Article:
Mitt Romney is shaking hands, posing for pictures and cracking jokes as he barnstorms Utah seeking votes for his Senate bid. What he isn’t doing is talking about his well-documented feuds with President Trump.
Wearing blue jeans and flashing his famous smile, Romney strode into a gymnasium lined with elk antlers and rifles to greet a group of sportsmen not far from the Bears Ears National Monument, downsized recently by the Trump administration.
Before he spoke, the lights went down and up came a video portraying President Obama as the villain for setting the land aside as a monument. Interior Secretary Ryan Zinke and President Donald Trump were cast as champions and heroes for shrinking it by 85 percent.
“Finally the land has a voice, a champion [picture of Zinke] and a hero [picture of Trump],” the narrator said as the crowd of 400 ranchers and hunters boomed their approval.
The voters in these tiny towns, flanked by magnificent red rock landscapes and full of red-blooded conservatives, are the ones Romney needs to support him as he campaigns to restart his political career and succeed retiring Sen. Orrin Hatch.
He drew big applause when he told the convention he wants to see reform of the Antiquities Act so presidents can’t lock up such large expanses of land with one stroke of the pen. The crowd of hunters also bellowed when he said the Endangered Species Act has been overused.
At 70, he is arguably one of the nation’s most famous Mormons and is treated like royalty at every stop.
Though some hope Romney will become the GOP’s counterbalance to Trump, whom he called a “phony” and “con man” during the 2016 presidential race, as a candidate, Romney is avoiding lobbing any new attacks on the president and is instead trying to keep the focus on Utah issues.
Romney makes a point in short speeches to applaud President Trump’s moves to lower taxes, shrink bureaucracy and shift more control of public lands to the states — examples he hopes show he and Trump see eye-to-eye on some issues.
When asked directly about Trump, Romney strikes a middle ground and stops short of pledging blind loyalty to the billionaire businessman who in 2016 called Romney a “choke artist.”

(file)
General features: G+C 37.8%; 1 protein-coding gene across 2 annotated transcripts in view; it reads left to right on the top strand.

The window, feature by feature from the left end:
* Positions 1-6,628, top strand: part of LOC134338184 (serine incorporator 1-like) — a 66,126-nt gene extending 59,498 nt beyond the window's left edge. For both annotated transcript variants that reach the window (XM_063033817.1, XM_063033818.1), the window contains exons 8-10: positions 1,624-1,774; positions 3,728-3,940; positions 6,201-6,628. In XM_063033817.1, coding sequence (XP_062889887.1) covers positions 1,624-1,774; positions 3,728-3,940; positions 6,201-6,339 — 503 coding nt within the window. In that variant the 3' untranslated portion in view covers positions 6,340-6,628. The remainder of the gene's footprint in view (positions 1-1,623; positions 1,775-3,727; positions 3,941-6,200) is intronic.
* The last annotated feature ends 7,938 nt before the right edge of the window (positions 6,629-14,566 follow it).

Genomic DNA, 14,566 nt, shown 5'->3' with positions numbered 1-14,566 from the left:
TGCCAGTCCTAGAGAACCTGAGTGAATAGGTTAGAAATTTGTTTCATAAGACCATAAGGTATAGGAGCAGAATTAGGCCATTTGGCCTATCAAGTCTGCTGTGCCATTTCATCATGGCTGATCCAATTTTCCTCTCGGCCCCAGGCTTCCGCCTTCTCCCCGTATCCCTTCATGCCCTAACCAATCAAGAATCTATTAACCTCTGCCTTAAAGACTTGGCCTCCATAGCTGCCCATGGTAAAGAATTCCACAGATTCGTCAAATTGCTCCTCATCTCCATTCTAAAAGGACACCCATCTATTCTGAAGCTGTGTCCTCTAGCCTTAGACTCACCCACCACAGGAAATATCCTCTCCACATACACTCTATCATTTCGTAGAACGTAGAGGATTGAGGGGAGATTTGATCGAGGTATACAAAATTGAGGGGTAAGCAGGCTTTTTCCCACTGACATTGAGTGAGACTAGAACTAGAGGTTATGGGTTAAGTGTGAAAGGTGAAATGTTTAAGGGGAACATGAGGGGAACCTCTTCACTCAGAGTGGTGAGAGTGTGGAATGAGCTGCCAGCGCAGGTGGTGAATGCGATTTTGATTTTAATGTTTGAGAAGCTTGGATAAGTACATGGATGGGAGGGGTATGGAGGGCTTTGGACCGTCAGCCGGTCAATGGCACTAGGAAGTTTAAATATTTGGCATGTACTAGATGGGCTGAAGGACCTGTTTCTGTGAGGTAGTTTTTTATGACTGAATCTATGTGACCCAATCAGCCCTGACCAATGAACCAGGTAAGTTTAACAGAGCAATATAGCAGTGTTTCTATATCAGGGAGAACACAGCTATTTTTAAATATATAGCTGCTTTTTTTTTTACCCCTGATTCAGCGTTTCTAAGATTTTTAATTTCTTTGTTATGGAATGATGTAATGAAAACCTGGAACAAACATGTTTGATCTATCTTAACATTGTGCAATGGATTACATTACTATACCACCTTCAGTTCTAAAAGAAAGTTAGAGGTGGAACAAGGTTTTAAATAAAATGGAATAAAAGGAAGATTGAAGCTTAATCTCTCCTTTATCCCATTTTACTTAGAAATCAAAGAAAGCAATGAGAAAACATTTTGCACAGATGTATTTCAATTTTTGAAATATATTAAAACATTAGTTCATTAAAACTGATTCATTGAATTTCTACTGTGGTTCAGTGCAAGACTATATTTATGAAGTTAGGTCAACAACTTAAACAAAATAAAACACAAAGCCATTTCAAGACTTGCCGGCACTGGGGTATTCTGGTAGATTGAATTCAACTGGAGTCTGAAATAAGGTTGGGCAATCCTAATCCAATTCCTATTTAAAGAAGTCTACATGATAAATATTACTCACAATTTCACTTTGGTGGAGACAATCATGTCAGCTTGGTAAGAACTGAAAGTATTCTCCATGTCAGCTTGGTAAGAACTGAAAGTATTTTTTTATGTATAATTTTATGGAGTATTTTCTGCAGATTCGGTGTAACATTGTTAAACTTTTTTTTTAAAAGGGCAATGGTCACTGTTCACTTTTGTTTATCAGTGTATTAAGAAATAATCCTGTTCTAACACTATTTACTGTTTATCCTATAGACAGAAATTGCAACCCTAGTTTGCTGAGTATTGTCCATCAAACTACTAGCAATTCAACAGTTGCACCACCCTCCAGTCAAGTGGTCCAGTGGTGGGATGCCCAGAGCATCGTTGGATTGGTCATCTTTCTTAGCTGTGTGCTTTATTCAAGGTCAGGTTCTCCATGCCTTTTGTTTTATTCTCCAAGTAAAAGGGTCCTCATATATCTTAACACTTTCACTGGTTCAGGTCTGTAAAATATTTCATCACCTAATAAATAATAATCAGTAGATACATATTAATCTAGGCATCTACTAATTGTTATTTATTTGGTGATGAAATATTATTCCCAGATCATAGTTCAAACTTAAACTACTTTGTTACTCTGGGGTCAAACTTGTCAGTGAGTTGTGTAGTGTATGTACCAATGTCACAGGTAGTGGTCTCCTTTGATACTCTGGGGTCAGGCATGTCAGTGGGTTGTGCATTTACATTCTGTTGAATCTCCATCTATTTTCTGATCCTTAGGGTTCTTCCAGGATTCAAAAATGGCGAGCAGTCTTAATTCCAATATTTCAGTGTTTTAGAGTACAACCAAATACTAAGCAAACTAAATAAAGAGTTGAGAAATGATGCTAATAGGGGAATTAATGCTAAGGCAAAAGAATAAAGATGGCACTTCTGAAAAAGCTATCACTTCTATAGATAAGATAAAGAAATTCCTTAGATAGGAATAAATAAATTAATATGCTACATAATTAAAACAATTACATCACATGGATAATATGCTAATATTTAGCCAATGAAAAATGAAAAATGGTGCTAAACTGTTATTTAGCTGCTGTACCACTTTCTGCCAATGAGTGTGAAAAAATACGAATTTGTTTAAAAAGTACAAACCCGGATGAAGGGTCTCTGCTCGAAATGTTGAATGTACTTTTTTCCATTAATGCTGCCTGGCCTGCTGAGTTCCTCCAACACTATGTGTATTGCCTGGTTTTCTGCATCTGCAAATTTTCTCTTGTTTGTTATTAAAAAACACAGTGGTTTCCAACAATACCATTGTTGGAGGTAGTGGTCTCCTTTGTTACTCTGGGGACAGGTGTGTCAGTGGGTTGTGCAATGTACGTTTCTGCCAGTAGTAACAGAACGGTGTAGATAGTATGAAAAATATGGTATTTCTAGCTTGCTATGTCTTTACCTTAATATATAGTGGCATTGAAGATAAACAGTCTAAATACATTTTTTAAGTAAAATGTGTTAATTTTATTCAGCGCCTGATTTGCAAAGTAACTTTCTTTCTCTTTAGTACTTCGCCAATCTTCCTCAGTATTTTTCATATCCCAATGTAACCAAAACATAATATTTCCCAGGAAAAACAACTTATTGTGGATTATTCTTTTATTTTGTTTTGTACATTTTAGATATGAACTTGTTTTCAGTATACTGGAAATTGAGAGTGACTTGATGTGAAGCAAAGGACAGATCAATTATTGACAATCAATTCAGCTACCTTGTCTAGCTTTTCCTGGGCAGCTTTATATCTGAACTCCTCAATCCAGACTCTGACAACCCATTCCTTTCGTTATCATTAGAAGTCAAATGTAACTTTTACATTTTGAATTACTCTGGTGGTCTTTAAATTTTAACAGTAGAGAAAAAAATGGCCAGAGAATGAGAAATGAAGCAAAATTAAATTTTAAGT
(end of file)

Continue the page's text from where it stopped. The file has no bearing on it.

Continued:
“President Trump and I both respect people who speak their mind. I call them like I see them. He of course does the same thing,” Romney said. “If either one of us does something that the other finds to be out of line or not right for the country, why, I’m sure we’ll speak out.”
The tight rope Romney is trying to walk seems just fine with most Utah Republican voters, even the ones who are ardent Trump supporters.
Kent Green, a former rodeo bull rider who runs an off-road adventure company in the tourist town of Moab, was among a small crowd who listened to Romney give a short speech at the county Republican Lincoln Day dinner. Green, 61, said he didn’t like when Romney ripped Trump, but said he’ll back him for the Senate seat just as he did six years ago in the presidential race.
“They were able to settle their differences,” said Green, 61. “People disagree. It’s a good thing sometimes.”
Jeramy Day, the Grand County GOP chairman who hosted the dinner, said he leans hard right but supports Romney because somebody with political power is needed to fill the massive void being left by Hatch.
“Someone like Mitt with his experience, his connections, I think he carries a big stick,” said Day, a 39-year-old hotel manager. “If he doesn’t fulfill the duties to Utah, Utahans aren’t above booting him out like we did Bennett.”
Day was referring to the surprising ouster of the late Sen. Bob Bennett, who was defeated in 2010 in his bid for a fourth term during the rise in tea party-fueled anger among Republicans.
Romney isn’t running unopposed — Salt Lake County Council member Jenny Wilson is a Democratic challenger who consistently criticizes Romney — but he’s the heavy favorite to win in a the conservative state where Republican voters outnumber Democrats by a four-to-one margin.
During his first major campaign swing, Romney visited Arches National Park to admire the rock formations that draw tourists from the around world and meet with community leaders in several small towns in coal country in the central part of the state.
Romney likes to joke that he likely won’t serve 40 years like Hatch because that would make him 110, but he does not rule out a second or even third term if elected.
Romney was born in Michigan to the former governor of that state and set his first roots in Utah nearly a half century ago when he attended the Mormon-owned Brigham Young University in Provo. But it would be nearly three decades before he earned his adopted son status in Utah when in 1999 he took over the Salt Lake Olympics and helped it navigate through a bribery scandal to put on successful games three years later.
He’s faced some scrutiny from critics who point out he only made Utah his primary home after losing the 2012 presidential election. But Brink Griffin, a Mormon father of four who runs a plumbing store, said he feels confident in Romney because he shares the same religion and understands what Utah residents want and need. Griffin and three of his sons took a picture with Romney at a small general store in Huntington, home to a large coal-fired power plant, before Romney bought a Twinkie and signed campaign signs.
“It’s a huge blessing. I think he’ll do great,” said Griffin. “He shares a lot of our same values.”